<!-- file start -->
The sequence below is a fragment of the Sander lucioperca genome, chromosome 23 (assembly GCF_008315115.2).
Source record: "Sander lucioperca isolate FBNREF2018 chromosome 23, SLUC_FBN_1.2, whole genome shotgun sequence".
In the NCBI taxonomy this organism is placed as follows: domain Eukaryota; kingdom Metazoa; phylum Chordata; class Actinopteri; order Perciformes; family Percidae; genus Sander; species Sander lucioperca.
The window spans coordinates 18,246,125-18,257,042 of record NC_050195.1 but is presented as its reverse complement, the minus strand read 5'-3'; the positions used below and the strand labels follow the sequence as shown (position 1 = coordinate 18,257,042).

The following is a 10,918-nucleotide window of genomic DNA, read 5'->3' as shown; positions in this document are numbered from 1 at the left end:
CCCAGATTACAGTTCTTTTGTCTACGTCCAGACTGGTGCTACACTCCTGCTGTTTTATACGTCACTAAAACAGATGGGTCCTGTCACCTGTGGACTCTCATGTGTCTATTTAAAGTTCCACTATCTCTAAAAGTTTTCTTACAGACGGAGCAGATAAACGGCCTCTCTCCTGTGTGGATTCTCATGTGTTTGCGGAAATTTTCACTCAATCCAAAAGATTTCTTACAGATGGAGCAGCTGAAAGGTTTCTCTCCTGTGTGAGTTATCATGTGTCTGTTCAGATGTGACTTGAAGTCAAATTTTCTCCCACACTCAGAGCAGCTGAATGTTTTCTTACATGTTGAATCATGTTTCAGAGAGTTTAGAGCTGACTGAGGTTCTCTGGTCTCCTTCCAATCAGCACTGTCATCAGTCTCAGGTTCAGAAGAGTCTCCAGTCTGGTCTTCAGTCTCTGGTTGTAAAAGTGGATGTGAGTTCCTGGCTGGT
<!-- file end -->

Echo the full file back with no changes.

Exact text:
The sequence below is a fragment of the Sander lucioperca genome, chromosome 23 (assembly GCF_008315115.2).
Source record: "Sander lucioperca isolate FBNREF2018 chromosome 23, SLUC_FBN_1.2, whole genome shotgun sequence".
In the NCBI taxonomy this organism is placed as follows: domain Eukaryota; kingdom Metazoa; phylum Chordata; class Actinopteri; order Perciformes; family Percidae; genus Sander; species Sander lucioperca.
The window spans coordinates 18,246,125-18,257,042 of record NC_050195.1 but is presented as its reverse complement, the minus strand read 5'-3'; the positions used below and the strand labels follow the sequence as shown (position 1 = coordinate 18,257,042).

The following is a 10,918-nucleotide window of genomic DNA, read 5'->3' as shown; positions in this document are numbered from 1 at the left end:
CCCAGATTACAGTTCTTTTGTCTACGTCCAGACTGGTGCTACACTCCTGCTGTTTTATACGTCACTAAAACAGATGGGTCCTGTCACCTGTGGACTCTCATGTGTCTATTTAAAGTTCCACTATCTCTAAAAGTTTTCTTACAGACGGAGCAGATAAACGGCCTCTCTCCTGTGTGGATTCTCATGTGTTTGCGGAAATTTTCACTCAATCCAAAAGATTTCTTACAGATGGAGCAGCTGAAAGGTTTCTCTCCTGTGTGAGTTATCATGTGTCTGTTCAGATGTGACTTGAAGTCAAATTTTCTCCCACACTCAGAGCAGCTGAATGTTTTCTTACATGTTGAATCATGTTTCAGAGAGTTTAGAGCTGACTGAGGTTCTCTGGTCTCCTTCCAATCAGCACTGTCATCAGTCTCAGGTTCAGAAGAGTCTCCAGTCTGGTCTTCAGTCTCTGGTTGTAAAAGTGGATGTGAGTTCCTGGCTGGT